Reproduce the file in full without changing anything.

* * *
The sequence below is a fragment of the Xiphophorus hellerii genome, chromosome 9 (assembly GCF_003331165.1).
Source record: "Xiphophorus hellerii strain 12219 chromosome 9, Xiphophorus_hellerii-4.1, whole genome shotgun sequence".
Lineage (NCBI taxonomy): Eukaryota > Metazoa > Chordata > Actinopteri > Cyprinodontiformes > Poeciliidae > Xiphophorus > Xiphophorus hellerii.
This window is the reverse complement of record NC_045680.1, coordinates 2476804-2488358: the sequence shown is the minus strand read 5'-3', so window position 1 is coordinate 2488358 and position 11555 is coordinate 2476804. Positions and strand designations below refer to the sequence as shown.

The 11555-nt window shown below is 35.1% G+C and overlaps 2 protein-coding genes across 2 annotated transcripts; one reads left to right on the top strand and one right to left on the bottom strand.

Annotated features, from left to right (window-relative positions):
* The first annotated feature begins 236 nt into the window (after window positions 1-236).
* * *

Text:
The sequence below is a fragment of the Xiphophorus hellerii genome, chromosome 9 (assembly GCF_003331165.1).
Source record: "Xiphophorus hellerii strain 12219 chromosome 9, Xiphophorus_hellerii-4.1, whole genome shotgun sequence".
Lineage (NCBI taxonomy): Eukaryota > Metazoa > Chordata > Actinopteri > Cyprinodontiformes > Poeciliidae > Xiphophorus > Xiphophorus hellerii.
This window is the reverse complement of record NC_045680.1, coordinates 2476804-2488358: the sequence shown is the minus strand read 5'-3', so window position 1 is coordinate 2488358 and position 11555 is coordinate 2476804. Positions and strand designations below refer to the sequence as shown.

The 11555-nt window shown below is 35.1% G+C and overlaps 2 protein-coding genes across 2 annotated transcripts; one reads left to right on the top strand and one right to left on the bottom strand.

Annotated features, from left to right (window-relative positions):
* The first annotated feature begins 236 nt into the window (after window positions 1-236).